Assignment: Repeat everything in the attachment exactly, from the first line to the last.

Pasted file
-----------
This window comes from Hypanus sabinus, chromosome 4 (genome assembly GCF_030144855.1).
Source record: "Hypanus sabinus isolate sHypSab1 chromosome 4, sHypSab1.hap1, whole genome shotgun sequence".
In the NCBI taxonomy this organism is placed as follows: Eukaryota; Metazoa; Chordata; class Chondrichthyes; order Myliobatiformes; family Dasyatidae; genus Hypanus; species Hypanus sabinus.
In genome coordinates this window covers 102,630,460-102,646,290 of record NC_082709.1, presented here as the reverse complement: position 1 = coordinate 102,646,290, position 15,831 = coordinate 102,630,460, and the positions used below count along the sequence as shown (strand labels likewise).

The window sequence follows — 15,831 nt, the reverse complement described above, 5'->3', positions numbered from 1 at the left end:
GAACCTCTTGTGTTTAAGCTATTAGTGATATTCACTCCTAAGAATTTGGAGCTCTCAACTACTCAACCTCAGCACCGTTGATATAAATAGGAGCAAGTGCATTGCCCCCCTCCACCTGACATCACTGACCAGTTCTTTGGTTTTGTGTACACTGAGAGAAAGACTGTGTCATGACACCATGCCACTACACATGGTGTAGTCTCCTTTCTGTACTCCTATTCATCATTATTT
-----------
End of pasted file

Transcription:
This window comes from Hypanus sabinus, chromosome 4 (genome assembly GCF_030144855.1).
Source record: "Hypanus sabinus isolate sHypSab1 chromosome 4, sHypSab1.hap1, whole genome shotgun sequence".
In the NCBI taxonomy this organism is placed as follows: Eukaryota; Metazoa; Chordata; class Chondrichthyes; order Myliobatiformes; family Dasyatidae; genus Hypanus; species Hypanus sabinus.
In genome coordinates this window covers 102,630,460-102,646,290 of record NC_082709.1, presented here as the reverse complement: position 1 = coordinate 102,646,290, position 15,831 = coordinate 102,630,460, and the positions used below count along the sequence as shown (strand labels likewise).

The window sequence follows — 15,831 nt, the reverse complement described above, 5'->3', positions numbered from 1 at the left end:
GAACCTCTTGTGTTTAAGCTATTAGTGATATTCACTCCTAAGAATTTGGAGCTCTCAACTACTCAACCTCAGCACCGTTGATATAAATAGGAGCAAGTGCATTGCCCCCCTCCACCTGACATCACTGACCAGTTCTTTGGTTTTGTGTACACTGAGAGAAAGACTGTGTCATGACACCATGCCACTACACATGGTGTAGTCTCCTTTCTGTACTCCTATTCATCATTATTT